Financial Freedom and Minimalism

For me, a huge part of my journey with minimalism was to decrease my amount of physical possessions and increase my financial savings; with the end goal of getting closer to financial freedom. When I broke that down in my head, that meant in the next 3-5 years I’d be: in the process of buying my own home, have over $10,000 in savings, no credit card debt, and paid off whatever vehicle I’ve since purchased (I already own my 2012 Ford Focus, but an upgrade is due here soon!)

Moreover, when I began with my journey of minimalism on January 1, 2017, I had:

  • 10 active credits cards (Wells Fargo Visa, MasterCard, Capital One, David’s Bridal, American Express, The Limited, Kay Jewelers (2), Nebraska Furniture Mart, and PayPal Credit).5 out of the 10 had balances while the rest were paid off and just sitting in my wallet. The balances of the active cards (and my University Bill) totaled to $7,456.20
  • Student loans ( I don’t even want to think about that amount – lol)
  • University Student Bill ($1,263.66 – calculated in the figure above)

Needless to say, while that may be more or less than what others my age may have in credit card debt/debt overall, it was SO overwhelming to think about all the money that I owed. Especially considering all of the things I bought with those cards were things that I didn’t need or didn’t add value to my life. Therefore those credit cards and debt felt like bricks on my ankles, while I could shrink my closet and get rid of possessions that didn’t add value to my life, eliminating credit card debt was a huge factor in being a minimalist for me.

While student loans would take a bit longer to knock down (being that I am still in school and not actively making payments) I knew that I could easily eliminate my dependence on credits cards.

I know there’s an array of opinions on credit cards.. some believe that you should keep them for those “emergency situations”, some believe that you should actively use them and pay them off to increase your credit score, and some believe you should use them as you please… So I was on the fence when I started my journey with minimalism as it pertains to what to do with my credit cards – keep or eliminate?

Long story short, I decided for me the best decision would be to rid myself of all credit cards with the exception of my Wells Fargo Visa (for emergencies and travel). As for the others, I just didn’t want them anymore as they were more of a burden than anything else. If I had them I felt compelled to use them, I’d buy things that I certainly didn’t need, and overall spend too much, given my monthly budget – nah, I’m good.

So in January I made an action plan, I said by my 23rd birthday (June 22, 2017) I want my 5 credit cards with balances paid off, as well as my balance at the University. From there I became more diligent in my budgeting per month so I could double payment amounts and cut up the cards that didn’t have balances.

As of March 14, 2017 I have completely eliminated my balance at the University and am down to 4 credit cards to pay off! Woo hoo! My total debt balance is now $5,692.54. That’s down $1,763.66 since January 1, 2017.

Once I really began to evaluate where my money was going per month (dining out, shopping, groceries, work related expenses, travel, pageantry, gas, etc.) it was easy to determine what was necessary and what was not. While I can easily cut back on shopping and dining out, I had to get creative in saving money with grocery shopping and other necessities. Below are some resources that helped me:12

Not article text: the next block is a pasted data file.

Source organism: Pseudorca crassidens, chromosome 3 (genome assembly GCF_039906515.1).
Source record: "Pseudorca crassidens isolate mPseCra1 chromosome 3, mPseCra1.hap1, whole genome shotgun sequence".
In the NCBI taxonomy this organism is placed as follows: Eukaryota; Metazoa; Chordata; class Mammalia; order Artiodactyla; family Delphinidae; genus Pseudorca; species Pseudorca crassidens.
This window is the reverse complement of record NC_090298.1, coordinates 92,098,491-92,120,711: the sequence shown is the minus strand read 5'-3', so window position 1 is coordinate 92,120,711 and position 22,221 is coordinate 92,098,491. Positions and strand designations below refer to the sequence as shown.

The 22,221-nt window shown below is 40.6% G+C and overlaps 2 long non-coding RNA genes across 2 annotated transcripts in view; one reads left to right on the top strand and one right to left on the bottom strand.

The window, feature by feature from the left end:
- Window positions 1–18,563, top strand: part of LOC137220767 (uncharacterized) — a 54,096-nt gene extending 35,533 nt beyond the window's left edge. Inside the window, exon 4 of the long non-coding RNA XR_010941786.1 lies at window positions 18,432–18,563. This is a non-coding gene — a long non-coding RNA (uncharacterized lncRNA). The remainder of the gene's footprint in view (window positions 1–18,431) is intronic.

1. Save on Groceries – Time Magazine
  2. 12 Smart Ways to Save on Groceries Without Coupons 
  3. Freezer Meals for Under $50 

Those are just a few that helped me out. Also above I mentioned that I evaluate my expenses, I do this by documenting all (no matter how big or small) 0f my spending long hand in my planner that I carry with me (this is easier than holding on to receipts).

Most of my money saving and purposeful allocation of my money came with answering one question before purchasing anything: Does it add value to my life? If I was unable to confidently answer that question, I don’t buy it. Period. I had to get out of the habit of buying things just to buy them, buying things to fill a void, buying things because I had the funds, or buying things to make a statement to those around me. I work hard for my money, just like many others do, but I don’t work hard to feed into a cycle that perpetuates debt and overspending.

I mean think about it, we live in a culture that encourages spending to look like a certain figure or lifestyle, promising this happy and glamorous life, soon discovering that’s not the case at all. You will never be able to keep up because there is always going to be something new, something better, and something that is overly advertised to make you feel like you need it.

That being said, like many minimalists, I was tired of feeling pressured to buy things to define success. I never needed 10 credits cards, and will argue that no one does. I never needed to go shopping every weekend, or have over 20 pairs of shoes and handbags. Those thing, are just things and things that only have value if I decide to give it to them. I decided to be purposeful and place value in people, experiences, memories.. not things. Understand, there’s nothing wrong with owning things or like things, they just shouldn’t own you.

As always,

Devin J.

The Minimalist

 

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